When ThinkNow set out to build what became one of the first nationally representative Hispanic online panels in 2008, we thought a lot about what type of communication would work best with Hispanic panelists. While the concept of online research panels was mature by that time, it was a relatively new concept for Hispanic panelists, specifically first-generation U.S. Hispanics. At the time, email was the primary and usually exclusive mode of communication from the panel to the panelists. Interestingly, not much has changed over the past decade. Email is still the primary mode of communication from a panel to a panelist in 2018.
MarTech has traditionally focused on the execution of marketing and advertising campaigns. Whether it is DSPs, DMPs, content marketing, acquisition, etc., MarTech stacks concentrate on the implementation of marketing campaigns. However, as MarTech data becomes more diverse, there is an opportunity to help on the front-end of marketing campaigns—through segmentation and persona building—enabling marketing strategists to create more holistic pictures of their target consumers and ultimately increase marketing ROI on the backend. What is segmentation and persona building?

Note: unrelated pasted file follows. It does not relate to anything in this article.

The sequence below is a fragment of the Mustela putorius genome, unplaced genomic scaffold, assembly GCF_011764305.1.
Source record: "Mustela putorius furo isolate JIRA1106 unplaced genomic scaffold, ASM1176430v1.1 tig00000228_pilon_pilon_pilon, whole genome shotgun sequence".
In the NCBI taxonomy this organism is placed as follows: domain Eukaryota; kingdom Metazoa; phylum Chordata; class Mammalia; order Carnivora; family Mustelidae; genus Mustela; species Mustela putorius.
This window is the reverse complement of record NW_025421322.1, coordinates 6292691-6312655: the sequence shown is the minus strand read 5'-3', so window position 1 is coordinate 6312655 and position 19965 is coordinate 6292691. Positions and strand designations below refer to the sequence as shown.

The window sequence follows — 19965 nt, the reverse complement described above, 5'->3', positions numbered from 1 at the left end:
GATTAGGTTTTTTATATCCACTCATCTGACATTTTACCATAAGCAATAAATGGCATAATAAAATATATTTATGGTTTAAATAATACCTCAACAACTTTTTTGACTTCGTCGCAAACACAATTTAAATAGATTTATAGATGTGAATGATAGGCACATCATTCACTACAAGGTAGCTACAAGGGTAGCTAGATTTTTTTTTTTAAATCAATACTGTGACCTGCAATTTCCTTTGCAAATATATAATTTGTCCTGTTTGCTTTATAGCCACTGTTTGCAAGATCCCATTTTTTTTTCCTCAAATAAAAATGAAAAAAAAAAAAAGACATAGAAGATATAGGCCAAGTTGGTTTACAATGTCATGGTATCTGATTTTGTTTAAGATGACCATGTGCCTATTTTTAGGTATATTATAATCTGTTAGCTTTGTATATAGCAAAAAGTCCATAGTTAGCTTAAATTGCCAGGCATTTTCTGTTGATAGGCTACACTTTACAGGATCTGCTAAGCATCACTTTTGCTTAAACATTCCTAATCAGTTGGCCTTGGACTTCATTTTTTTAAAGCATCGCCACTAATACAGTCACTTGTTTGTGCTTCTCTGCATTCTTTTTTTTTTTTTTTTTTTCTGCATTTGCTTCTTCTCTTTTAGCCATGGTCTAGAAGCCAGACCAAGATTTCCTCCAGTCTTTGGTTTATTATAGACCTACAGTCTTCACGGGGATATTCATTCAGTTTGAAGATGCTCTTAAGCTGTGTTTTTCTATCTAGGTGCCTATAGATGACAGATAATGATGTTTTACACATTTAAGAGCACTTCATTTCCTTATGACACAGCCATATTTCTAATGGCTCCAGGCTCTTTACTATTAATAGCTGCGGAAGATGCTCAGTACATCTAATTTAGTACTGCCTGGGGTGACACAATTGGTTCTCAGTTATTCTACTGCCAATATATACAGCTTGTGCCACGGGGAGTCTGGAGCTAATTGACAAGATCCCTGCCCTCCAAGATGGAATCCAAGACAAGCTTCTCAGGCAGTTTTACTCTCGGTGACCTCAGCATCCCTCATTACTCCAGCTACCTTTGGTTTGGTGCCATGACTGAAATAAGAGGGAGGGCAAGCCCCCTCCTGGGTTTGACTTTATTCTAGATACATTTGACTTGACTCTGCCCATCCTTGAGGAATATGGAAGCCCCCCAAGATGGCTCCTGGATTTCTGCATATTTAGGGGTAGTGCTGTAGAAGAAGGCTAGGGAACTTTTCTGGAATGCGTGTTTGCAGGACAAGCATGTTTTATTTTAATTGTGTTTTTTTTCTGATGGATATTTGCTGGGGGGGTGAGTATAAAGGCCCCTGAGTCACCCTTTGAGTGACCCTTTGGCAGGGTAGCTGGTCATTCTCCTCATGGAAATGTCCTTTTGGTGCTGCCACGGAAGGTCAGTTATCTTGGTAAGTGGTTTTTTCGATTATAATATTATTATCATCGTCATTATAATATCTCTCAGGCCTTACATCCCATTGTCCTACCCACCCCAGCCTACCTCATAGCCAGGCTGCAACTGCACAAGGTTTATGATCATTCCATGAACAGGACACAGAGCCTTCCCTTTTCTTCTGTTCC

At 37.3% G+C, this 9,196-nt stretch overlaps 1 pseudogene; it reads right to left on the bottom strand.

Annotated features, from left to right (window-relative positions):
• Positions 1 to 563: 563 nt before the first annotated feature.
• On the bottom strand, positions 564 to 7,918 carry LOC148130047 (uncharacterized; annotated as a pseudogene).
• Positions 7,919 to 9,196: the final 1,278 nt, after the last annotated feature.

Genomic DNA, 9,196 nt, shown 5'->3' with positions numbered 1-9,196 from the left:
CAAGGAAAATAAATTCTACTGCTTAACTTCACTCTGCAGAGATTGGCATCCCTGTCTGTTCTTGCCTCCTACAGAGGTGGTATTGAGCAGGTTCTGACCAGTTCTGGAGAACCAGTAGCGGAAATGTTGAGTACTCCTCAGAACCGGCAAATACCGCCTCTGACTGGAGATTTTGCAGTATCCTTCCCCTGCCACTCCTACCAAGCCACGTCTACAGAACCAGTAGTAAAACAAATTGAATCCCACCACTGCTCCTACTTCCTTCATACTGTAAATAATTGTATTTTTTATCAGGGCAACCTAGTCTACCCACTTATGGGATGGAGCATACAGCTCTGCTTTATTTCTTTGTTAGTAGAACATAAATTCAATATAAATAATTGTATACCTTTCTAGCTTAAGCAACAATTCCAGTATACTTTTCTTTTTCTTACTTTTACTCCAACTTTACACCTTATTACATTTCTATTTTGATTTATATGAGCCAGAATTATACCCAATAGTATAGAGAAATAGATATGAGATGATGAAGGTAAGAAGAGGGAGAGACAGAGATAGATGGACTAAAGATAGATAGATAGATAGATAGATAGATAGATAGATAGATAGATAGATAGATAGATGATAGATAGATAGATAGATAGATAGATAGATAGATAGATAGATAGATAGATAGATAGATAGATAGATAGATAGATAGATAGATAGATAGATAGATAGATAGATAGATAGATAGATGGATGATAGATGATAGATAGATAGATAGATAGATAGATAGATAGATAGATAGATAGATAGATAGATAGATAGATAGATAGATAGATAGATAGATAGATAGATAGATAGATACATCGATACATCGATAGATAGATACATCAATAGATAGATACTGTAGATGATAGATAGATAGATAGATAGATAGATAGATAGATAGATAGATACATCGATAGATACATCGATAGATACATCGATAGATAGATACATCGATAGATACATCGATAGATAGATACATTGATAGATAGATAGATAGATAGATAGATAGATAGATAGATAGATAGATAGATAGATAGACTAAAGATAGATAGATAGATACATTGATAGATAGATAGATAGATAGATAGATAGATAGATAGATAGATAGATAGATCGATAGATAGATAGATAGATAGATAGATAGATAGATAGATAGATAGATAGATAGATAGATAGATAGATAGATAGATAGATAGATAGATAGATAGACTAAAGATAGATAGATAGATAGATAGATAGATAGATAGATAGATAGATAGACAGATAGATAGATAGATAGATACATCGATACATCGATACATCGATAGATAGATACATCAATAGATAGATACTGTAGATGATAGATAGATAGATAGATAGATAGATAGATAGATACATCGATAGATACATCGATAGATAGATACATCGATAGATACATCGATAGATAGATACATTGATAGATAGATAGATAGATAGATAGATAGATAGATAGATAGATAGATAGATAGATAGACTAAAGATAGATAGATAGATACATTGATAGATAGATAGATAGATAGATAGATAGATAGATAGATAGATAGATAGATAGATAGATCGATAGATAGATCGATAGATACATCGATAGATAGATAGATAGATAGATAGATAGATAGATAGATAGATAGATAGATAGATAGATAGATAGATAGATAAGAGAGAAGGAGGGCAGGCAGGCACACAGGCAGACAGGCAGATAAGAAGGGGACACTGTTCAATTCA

Almost 60% of the total market has heard of cryptocurrency. But if you are Hispanic or African-American, you are less likely to know what bitcoin is or how it works. Among Asian-Americans, however, this isn’t the case. According to our most recent study, “Cross-Cultural Cryptocurrency Insights,” nearly 70% of Asian-Americans are aware of cryptocurrency, followed closely by non-Hispanic whites at 61%. But awareness of cryptocurrency among Hispanics and African-Americans is low, which is surprising for two cohorts that typically over-index in digital usage and awareness. So what makes this technology so different?
ThinkNow Mobile App Report: Why Brands Are Turning Back To Mobile Apps Mobile apps are experiencing a retail renaissance. Nike’s revenue has done a complete 180 this year, showing one of their strongest quarters in the past decade, driven primarily by their new mobile strategy which leveled up its mobile app to include gamification features. Starbucks’ mobile app has transformed the way coffee lovers order and pay for their favorite brews, and McDonalds’ new mobile app strategy has managed to appeal to younger consumers and lower labor costs. For a technology that’s showing its age (apps have been around for a decade now), it’s exciting to see a renewed interest in it by retailers and brands, despite a string of headlines alluding to “the death of the mobile app.”
In marketing, it’s important to keep pace with demographic change. Even better to stay ahead. Right now, for instance, significant changes in the U.S. cultural landscape have made multicultural marketing imperative. As a small advertising agency in today’s economy, if you aren’t incorporating multicultural consumers into your work, you are hurting your agency’s growth and your clients’ growth. To put it bluntly, if you aren’t doing multicultural marketing, you will not succeed. Consider the following reasons: The Asian population in the U.S. grew by 72% within fifteen years (2000 to 2015), according to Pew Research, placing this population as the fastest growing of the major racial groups.